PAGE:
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Man Gets Exactly What He Asked for After Leaving MTG Threatening Voicemails, Daring Her to Press Charges

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Be careful what you wish for, as they say. You just might get it.

That’s certainly the case with Joseph Francis Morelli, a New York man who left threatening voicemails for Georgia GOP Rep. Marjorie Taylor Greene and dared her to press charges.

Not only that, he double-dog dared her, giving his full name in the messages. Lo and behold, he got what he was hoping for — and now faces up to five years in prison as a result.

According to Business Insider, Morelli, 51, pleaded guilty to sending the threatening voicemails in court on Wednesday.

The calls were made from Morelli’s home in upstate Endicott, New York, in March of 2022.

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In one of the voicemails — which, according to The Hill, was made at 11:11 p.m. — he said “I’m gonna have to take your life into my own hands… I’m gonna hurt you. Physically, I’m gonna harm you.”

“I just don’t think I can go on letting you, you know, cause hatred and poison to people,” Morelli said, according to court documents.

“I really think I’m gonna have to cause you harm — physical harm.”

Seven minutes later, he called back and said he was going to “pay someone 500 bucks to take a baseball bat and crack your skull.”

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In a third call, six minutes after that one, he made this threat: “I’m gonna make sure that, even if they lock me up, someone’s gonna get you ’cause I’ll pay them to.”

Sentencing will be on June 1, according to a media release from the Department of Justice.

Morelli faces up to 5 years in prison, a fine of up to $250,000 and supervised release of up to 3 years.

“A defendant’s sentence is imposed by a judge based on the particular statute the defendant is charged with violating, the U.S. Sentencing Guidelines and other factors,” the Department of Justice said in the media release.

Of course, if one is unwise enough to leave one’s full personal details on a threatening voicemail, one should expect this to happen. This doesn’t seem like an individual who’s particularly hinged, if one is to judge from the content of the threatening messages that we’re privy to.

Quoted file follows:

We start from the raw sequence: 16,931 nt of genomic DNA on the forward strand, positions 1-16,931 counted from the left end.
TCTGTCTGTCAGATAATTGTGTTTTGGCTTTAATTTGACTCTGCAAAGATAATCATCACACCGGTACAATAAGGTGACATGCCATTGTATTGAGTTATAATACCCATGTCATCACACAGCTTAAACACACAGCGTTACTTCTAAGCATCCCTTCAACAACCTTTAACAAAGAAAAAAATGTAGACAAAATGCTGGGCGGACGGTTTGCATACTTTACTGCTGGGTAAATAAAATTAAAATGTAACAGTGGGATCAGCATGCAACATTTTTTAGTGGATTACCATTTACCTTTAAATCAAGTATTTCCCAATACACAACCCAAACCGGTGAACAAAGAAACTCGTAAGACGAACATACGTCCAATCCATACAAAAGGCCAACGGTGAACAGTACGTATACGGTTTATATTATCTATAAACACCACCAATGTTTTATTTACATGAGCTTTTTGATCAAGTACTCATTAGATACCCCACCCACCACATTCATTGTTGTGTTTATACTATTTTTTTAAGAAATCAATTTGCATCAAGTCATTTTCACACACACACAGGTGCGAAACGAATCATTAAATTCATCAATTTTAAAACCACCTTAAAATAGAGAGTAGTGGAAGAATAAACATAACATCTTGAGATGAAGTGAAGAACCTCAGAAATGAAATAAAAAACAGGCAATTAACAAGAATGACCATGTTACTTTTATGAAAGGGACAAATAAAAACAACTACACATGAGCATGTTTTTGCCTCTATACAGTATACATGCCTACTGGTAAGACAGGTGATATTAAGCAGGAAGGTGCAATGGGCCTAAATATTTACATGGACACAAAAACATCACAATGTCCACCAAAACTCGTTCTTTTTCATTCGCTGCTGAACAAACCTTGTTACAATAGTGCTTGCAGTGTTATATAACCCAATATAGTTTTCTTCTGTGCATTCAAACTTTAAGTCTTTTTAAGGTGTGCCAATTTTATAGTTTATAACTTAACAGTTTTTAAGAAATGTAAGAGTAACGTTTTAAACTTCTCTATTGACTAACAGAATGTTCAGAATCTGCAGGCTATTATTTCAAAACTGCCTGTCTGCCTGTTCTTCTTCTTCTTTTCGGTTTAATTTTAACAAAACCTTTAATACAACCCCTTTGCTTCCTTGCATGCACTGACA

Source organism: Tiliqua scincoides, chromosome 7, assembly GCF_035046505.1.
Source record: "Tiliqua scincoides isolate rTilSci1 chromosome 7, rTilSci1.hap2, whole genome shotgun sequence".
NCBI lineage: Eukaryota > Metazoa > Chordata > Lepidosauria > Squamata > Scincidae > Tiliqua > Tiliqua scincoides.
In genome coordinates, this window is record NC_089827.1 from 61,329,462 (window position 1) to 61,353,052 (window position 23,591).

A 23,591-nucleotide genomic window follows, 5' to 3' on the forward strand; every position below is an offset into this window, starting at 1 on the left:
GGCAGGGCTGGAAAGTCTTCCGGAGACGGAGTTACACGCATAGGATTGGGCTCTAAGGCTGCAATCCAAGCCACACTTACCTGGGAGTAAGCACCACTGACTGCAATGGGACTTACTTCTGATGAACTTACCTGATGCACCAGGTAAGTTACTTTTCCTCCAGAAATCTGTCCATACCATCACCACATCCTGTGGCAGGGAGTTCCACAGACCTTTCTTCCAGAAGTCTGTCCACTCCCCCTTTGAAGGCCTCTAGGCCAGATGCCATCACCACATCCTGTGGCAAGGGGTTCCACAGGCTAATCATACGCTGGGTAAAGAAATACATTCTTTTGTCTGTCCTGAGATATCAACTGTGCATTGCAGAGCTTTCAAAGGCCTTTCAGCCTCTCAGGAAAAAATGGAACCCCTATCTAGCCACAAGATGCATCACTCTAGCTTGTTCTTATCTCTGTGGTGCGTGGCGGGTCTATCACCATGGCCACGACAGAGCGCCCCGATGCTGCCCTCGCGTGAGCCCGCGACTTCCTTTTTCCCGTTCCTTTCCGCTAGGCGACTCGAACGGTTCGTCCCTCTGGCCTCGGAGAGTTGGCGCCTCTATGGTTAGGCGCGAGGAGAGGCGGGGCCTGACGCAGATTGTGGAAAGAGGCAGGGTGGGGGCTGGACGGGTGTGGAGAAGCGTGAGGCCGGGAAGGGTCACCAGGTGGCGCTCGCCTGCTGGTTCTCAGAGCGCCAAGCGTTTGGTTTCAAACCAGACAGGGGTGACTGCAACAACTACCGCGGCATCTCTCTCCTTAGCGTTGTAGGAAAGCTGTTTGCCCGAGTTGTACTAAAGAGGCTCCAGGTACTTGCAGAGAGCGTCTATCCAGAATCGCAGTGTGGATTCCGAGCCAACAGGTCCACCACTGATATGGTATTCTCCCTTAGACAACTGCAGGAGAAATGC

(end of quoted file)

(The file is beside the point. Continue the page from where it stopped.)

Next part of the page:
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However, as Greene noted on Twitter, it’s not as if the FBI is necessarily acting in a swift and draconian fashion regarding the threats on her life. Morelli isn’t in prison yet, which is in stark contrast to how the government is treating other “threats to democracy.”

“A man pleads guilty for planning to kill me or paying someone to do it. Now he’s at home, able to do it while awaiting sentencing,” she wrote.

“But a guy who sat at Pelosi’s desk faces 20 years & people who walked into the Capitol on [January 6] are rotting in jail pretrial.”

“The press keeps asking me about threats against Rep. [Ilhan] Omar, but none of them knew about this guilty plea for a threat against my life,” she added.

“Multiple people who want to kill me have been arrested, but the DC media doesn’t report it.

“It’s two-tiered justice and two-tiered coverage.”

Indeed, while the press gives considerable coverage to purported threats against Omar and other members of the so-called “squad,” the threats against Greene have gone under the radar, for the most part.

Don’t get me wrong: Any kind of threat against a politician isn’t just wrong, it’s a crime. However, the fact the media fixates on threats against one politician and scarcely notices those made against another is telling. You can almost hear them saying: Yeah, but she’s Marjorie Taylor Greene, she had it coming.

That’s arguably what made Morelli confident enough to leave his details for the feds.

Unfortunately for him, law enforcement isn’t as forgiving as the media is.

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C. Douglas Golden is a writer who splits his time between the United States and Southeast Asia. Specializing in political commentary and world affairs, he's written for Conservative Tribune and The Western Journal since 2014.
C. Douglas Golden is a writer who splits his time between the United States and Southeast Asia. Specializing in political commentary and world affairs, he's written for Conservative Tribune and The Western Journal since 2014. Aside from politics, he enjoys spending time with his wife, literature (especially British comic novels and modern Japanese lit), indie rock, coffee, Formula One and football (of both American and world varieties).
Morristown, New Jersey
Catholic University of America
Languages Spoken
English, Spanish
Topics of Expertise
American Politics, World Politics, Culture